Municipals call for chancellor to ease ‘disproportionate’ council cuts
The Special Interest Group of Municipal Authorities (SIGOMA) has called for a greater level of investment in poorer towns and cities to give them the prospect of “real growth” ahead of the government’s Autumn Statement.
SIGOMA has asked the Treasury to ensure that the statement “fairly reflects” the impact of cuts on departmental expenditure and invests in councils so that they can more easily meet the government’s aspirations of local authorities being self-sufficient.
Local authorities have undergone a cash terms cut of 15.7% since 2010. However, this has impacted disproportionately on poorer areas, with the municipal authorities, which SIGOMA represents, having suffered an equivalent cut of 21.1%.
“The headline allocations for departmental spending show a serious and disproportionate continuation of cuts to local government,” said Sir Stephen Houghton, chairman of SIGOMA, who highlighted above-inflation payroll costs from the new National Living Wage (NLW) and redistributions to other departments as among the issues that local councils face.
“At the same time, government is asking authorities to step up to help alleviate pressures on health budgets with better preventative and community based care provision. Government is asking for this ‘transformation of care’ now, but the substantial government funding is years away. We have asked the minister [Phillip Hammond] to address this issue as a matter of urgency.”
According to the IFS, the poorer metropolitan areas that SIGOMA represents are among the worst affected by budget cuts, having comparatively fewer businesses coupled with higher levels of unemployment and poverty.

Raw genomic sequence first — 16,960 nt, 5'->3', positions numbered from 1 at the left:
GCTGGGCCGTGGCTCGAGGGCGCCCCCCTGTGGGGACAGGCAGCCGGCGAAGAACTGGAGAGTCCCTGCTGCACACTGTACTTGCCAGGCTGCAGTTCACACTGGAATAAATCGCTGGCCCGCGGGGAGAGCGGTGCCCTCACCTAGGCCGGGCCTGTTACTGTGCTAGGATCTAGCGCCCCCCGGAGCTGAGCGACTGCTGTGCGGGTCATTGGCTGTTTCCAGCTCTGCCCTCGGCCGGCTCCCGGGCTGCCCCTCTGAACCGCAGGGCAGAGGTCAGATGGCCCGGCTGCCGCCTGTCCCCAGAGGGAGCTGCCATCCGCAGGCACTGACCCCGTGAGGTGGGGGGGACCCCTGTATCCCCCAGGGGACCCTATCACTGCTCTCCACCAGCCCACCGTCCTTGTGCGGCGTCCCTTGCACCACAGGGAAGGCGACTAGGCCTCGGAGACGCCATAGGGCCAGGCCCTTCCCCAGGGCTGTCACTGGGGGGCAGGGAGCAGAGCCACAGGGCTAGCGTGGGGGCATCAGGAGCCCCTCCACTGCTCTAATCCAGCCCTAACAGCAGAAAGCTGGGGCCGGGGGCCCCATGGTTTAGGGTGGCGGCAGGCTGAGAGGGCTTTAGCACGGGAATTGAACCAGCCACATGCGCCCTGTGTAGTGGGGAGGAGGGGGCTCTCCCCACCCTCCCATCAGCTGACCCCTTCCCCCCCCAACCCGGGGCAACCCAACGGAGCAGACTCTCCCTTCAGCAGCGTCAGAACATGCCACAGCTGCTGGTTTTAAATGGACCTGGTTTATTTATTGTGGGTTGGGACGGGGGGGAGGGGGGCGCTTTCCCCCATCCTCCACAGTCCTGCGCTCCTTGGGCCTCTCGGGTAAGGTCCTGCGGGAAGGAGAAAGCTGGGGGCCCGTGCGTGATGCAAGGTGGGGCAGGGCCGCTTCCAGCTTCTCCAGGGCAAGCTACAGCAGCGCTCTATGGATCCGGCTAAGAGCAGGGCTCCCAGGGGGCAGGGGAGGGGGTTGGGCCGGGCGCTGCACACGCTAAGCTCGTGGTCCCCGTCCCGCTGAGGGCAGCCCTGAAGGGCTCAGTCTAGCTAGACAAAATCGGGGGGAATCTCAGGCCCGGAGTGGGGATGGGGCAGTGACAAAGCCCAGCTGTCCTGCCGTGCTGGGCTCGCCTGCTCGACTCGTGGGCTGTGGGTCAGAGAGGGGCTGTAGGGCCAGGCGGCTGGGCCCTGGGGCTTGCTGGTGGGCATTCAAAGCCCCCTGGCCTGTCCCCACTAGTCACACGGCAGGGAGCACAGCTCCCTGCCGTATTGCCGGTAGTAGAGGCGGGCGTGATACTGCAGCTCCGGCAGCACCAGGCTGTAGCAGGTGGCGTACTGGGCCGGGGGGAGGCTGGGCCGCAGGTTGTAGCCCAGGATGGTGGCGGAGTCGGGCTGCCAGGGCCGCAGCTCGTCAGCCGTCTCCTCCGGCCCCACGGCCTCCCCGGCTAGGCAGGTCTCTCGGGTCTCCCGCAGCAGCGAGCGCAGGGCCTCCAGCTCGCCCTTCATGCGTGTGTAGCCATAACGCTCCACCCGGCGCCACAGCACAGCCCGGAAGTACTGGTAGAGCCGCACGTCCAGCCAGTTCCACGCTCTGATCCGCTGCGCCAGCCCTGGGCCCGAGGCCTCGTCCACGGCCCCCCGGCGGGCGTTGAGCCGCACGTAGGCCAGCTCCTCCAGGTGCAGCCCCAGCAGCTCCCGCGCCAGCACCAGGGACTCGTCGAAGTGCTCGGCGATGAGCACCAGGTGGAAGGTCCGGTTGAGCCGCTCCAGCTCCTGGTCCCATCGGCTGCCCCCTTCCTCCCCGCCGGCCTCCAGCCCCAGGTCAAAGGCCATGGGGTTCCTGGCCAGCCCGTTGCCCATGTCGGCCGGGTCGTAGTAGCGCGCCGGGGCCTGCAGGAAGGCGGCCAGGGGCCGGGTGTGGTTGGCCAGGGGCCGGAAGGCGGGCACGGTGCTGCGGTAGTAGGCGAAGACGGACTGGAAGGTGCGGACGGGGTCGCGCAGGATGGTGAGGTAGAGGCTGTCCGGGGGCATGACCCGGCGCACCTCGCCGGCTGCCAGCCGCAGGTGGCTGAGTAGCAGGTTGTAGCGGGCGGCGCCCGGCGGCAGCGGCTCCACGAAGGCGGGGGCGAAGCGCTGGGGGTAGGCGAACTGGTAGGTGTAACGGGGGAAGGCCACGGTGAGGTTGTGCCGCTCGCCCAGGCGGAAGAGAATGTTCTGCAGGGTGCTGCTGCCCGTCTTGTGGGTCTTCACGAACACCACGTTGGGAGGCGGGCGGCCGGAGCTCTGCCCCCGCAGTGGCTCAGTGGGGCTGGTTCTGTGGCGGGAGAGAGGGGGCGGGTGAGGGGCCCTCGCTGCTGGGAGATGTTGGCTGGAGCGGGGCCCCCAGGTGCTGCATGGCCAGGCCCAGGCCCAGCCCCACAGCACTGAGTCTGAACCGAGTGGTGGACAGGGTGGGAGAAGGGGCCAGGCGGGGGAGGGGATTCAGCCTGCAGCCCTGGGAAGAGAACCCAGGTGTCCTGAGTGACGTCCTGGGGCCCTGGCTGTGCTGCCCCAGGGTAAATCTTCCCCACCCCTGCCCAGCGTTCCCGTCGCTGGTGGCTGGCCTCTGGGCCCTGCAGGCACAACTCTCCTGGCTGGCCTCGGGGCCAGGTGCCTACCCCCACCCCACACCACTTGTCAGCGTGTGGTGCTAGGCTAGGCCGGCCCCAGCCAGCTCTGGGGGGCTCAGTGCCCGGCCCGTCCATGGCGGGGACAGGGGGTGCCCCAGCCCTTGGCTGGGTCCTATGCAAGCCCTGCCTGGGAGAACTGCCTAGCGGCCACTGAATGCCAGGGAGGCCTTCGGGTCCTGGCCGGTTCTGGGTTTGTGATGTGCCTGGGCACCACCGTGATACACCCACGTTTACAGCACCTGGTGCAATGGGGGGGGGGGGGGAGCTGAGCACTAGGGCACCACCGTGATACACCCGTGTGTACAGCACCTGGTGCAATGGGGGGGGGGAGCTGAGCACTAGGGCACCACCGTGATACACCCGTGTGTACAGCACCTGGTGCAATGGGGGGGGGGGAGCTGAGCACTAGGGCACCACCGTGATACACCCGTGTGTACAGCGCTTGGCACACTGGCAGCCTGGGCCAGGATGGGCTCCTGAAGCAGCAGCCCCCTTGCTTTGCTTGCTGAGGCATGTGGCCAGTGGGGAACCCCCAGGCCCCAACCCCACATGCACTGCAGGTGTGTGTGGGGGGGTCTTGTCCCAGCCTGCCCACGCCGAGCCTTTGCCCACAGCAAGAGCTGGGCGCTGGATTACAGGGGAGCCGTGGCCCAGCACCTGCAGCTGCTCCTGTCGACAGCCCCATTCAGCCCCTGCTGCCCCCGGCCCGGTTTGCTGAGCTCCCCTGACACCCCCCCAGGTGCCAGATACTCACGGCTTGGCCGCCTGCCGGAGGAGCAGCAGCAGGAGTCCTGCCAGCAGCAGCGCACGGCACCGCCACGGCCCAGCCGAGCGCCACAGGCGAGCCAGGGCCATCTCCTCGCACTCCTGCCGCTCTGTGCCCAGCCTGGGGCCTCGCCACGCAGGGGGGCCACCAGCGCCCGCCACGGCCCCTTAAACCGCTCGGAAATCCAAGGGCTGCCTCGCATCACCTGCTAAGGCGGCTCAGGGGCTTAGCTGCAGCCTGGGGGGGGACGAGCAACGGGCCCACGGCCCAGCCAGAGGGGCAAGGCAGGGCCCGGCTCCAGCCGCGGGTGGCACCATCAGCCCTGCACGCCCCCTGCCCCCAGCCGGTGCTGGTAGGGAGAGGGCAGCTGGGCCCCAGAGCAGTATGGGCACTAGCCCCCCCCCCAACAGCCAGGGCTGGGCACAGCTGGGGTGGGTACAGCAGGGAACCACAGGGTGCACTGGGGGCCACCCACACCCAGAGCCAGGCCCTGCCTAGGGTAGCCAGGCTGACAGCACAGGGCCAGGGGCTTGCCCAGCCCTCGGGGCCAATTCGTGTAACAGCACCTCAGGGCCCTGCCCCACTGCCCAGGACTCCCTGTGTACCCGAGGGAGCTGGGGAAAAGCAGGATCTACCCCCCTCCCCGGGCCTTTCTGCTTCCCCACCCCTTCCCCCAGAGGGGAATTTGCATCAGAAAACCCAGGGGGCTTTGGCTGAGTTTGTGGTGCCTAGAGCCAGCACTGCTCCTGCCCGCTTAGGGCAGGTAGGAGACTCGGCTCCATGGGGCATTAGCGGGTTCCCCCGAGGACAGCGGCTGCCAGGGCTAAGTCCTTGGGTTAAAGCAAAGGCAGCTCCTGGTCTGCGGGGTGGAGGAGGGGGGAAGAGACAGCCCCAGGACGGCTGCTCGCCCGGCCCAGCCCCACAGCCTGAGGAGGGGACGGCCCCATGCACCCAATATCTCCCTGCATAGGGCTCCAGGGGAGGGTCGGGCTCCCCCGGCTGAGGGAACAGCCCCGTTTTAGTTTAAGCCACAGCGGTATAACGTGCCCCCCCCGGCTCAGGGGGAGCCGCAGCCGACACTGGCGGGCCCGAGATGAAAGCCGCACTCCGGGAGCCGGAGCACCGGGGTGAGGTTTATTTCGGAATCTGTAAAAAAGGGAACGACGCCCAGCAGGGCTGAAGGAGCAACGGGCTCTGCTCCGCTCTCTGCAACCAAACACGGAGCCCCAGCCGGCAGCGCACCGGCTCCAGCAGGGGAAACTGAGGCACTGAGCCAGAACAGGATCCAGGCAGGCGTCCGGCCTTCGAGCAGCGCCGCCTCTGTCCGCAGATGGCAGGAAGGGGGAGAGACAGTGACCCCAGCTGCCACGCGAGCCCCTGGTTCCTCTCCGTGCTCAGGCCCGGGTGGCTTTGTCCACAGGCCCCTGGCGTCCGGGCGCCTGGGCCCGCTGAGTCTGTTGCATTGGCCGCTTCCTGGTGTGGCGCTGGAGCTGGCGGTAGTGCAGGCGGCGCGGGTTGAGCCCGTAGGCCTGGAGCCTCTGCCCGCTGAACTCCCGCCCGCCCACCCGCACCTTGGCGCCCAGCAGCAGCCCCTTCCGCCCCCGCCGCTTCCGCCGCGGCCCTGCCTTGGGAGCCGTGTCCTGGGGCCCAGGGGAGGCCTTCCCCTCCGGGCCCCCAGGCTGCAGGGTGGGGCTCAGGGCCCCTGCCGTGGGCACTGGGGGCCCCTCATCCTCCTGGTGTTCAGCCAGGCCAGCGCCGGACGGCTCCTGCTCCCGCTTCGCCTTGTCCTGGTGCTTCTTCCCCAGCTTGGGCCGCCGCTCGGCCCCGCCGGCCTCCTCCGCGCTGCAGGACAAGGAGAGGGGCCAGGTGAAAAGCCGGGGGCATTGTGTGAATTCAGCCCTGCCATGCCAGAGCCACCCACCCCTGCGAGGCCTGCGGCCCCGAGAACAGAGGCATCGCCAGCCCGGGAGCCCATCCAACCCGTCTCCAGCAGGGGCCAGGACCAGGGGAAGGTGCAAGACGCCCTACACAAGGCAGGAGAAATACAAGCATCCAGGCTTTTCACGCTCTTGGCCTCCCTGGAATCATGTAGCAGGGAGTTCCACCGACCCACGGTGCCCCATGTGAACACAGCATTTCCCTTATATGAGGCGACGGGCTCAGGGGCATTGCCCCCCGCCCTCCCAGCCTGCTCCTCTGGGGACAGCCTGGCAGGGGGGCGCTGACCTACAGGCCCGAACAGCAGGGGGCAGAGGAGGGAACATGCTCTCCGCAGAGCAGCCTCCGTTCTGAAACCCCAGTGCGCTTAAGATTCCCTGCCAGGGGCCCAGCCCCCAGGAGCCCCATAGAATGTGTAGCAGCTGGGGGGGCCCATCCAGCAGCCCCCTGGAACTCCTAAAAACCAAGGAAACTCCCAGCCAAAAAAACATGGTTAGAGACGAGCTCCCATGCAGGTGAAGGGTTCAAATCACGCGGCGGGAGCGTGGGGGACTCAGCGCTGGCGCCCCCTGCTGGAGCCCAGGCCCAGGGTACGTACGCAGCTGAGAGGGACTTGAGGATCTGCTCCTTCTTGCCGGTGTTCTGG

These local authorities have a higher than average demand for services with lower business rates and council tax, causing particular pressures on services such as adult social care provision and children’s services.
Approximately 10% of the most grant-reliant local councils in the UK have had to cut their spending on services by an average of 33%, compared to the 9% budget cuts faced by the least grant-reliant councils.
“We ask the chancellor and the Cabinet to recognise the wider picture of local government funding,” said Sir Stephen.
“We want to see an Autumn Statement that recognises demand-led costs, puts service provision first and ensures funding is allocated according to service pressures, not income bases.”
In its submission SIGOMA further outlined its desired recognitions in the Autumn Statement, such as acknowledgment of the shifts in departmental finances arising from nationwide efficiency programmes like Transformation of Care or as a result of taxation – for example, the loss of business rates caused by academy conversion.
The submission also called on the government to take into account new burdens imposed by policy such as the removal of the contracted-out rate of National Insurance and the introduction of the NLW.
Between 2010 and 2015, the concentration of the most deprived areas within authorities has shifted further away from London to the regions, with the north west now holding a concentration of more than three times that of London.
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